“Less is more” is an adage true in many circumstances. Makeup usage, cookie eating, and finger paint when your kid is working off an 8×11 sheet of paper are all instances where it’s probably best to keep supplies to a minimum. When it comes to baby, however, less is more is not something oft uttered. There are baby showers driving us to give kids more stuff and the fact that everything looks so freaking cute on a baby. There’s the ever-growing beast that is the baby-having industry. It tells us we need this stroller, that our child will suffer without this particular brand of bottle and burp cloth. If we don’t buy them this pacifier it’s likely that they’ll have no friends later in life. Thanks for your advice amorphous corporate entity!
Lately the minimalist movement has persevered despite whatever the media or your mother-in-law tells you. Parents are opting to pare down to only the essentials. Whether you live in a sprawling ranch home or in a tiny shoebox apartment, the minimalist movement is worth taking a look at.
I’ve dabbled in minimalism — mostly by occasionally throwing out some of the unread magazines we’ve amassed but in reality, my husband and I are imminent hoarders and will some day die in a landslide of our own stuff. Our space is smallish and we’ve managed to furnish it pretty sparingly but we also have things like a Twins troll doll, a tiny gargoyle and everybody has a bronzed nomadic chicken, right? We realized when we moved in together that we both had coin collections. This is going to be bad for when we have kids, I thought and I made him promise that before we go off and have eleven of them that we live in a proper house first. But people raise kids in all kinds of places so it’s possible.
In June the BBC News introduced me to a kind of minimalism I hadn’t considered. In Finland, all parents, regardless of socioeconomic background are given a box. This box is like a baby starter kit. It contains diapers, bibs, formula, and a mattress. Guess where most Finnish babies sleep for the first few months of their lives? Yep, in the box, not in some fancy crib or bassinet but in a cardboard box.
Could we do it? Could we raise a baby in a box? Yes, yes, I know some of you veteran parents are knowingly laughing at my foolishness — or maybe you’re not. Maybe you’re like this woman or this one and have decided that it is possible to raise kids with a lot less stuff.
Clearing out the clutter spurs a child’s creative impulses and it also just happens to go perfectly with the cute mod styles we’re seeing in the baby-decorating world.
So what do you really need to furnish a nursery?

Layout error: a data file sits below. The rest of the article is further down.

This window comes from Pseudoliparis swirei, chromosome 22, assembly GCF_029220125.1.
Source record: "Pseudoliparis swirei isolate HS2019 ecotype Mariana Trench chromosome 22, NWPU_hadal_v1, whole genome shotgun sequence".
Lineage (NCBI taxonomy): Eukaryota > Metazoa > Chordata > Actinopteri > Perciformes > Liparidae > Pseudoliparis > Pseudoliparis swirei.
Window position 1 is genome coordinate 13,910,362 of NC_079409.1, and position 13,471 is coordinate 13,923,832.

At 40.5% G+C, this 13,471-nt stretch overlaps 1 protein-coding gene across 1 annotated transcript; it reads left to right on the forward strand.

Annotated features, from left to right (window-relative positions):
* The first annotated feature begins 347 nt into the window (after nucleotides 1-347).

Let’s start with the obvious, the kid has to sleep somewhere and no, it need not be a cardboard box.
The first and only crib in the market to be made entirely of acrylic, the crib features curved edges and three mattress heights. It’ll look chic and won’t overwhelm a modern minimal baby room.
You should probably also put their stuff somewhere other than the floor.
This changing table epitomizes one of the tenets of minimalism: Items that serve two purposes rock, especially if one of those purposes is to store stuff.
The Two-Wide Changer stylishly keeps diapers and wipes within reach and when the little one grows out of diapers, the changing table, with its mod circle design can be converted into an equally mod toddler dresser.
A place to kick your feet up and take a load off is nice too; being a toddler is hard work.
The Dodo Rocking Chair from the Finnish Design Shop is a modern alternative to that boring old rocking horse. Or if the dodo isn’t your kind of bygone creature then perhaps a unicorn from Little Sapling Toys is more up your alley.
Another option we love is the sleek, stylish and oh so mod Offi Kapsule Chair (above). Like the Two-Wide Changer, it provides storage as well as seating so it’s great for small bottoms and small spaces. One more and then I promise I’m done and we can all go home and pretend I don’t have an obsession with rocking horses. There are a lot of great products with which to create an homage to the scooter (the 1960’s mod vehicle of choice) but the one I love most is #4 the Dotmaison Rocking Scooter.
The finishing touches…
Just because a room is minimal doesn’t mean it has to be boring. The clean lines and simple whimsical design of this Listening to Old Records print from Society 6 makes it a perfect addition to a mod baby’s abode.
Here’s one more just because I am as obsessed with Adventure Time as I am with rocking horses. The Minimalist Adventure Time poster is the best! Jake, Finn and their friends (including my favorite, Lumpy Space Princess) provide a nice modern nod to mod.
Indulging in even a few minimalist tendencies like forgoing the heaps of toys for a few favorites allows us to look at what it is really essential for keeping our babies happy and healthy and what they and we might be better off without.
Okay time to go clean out those magazines again.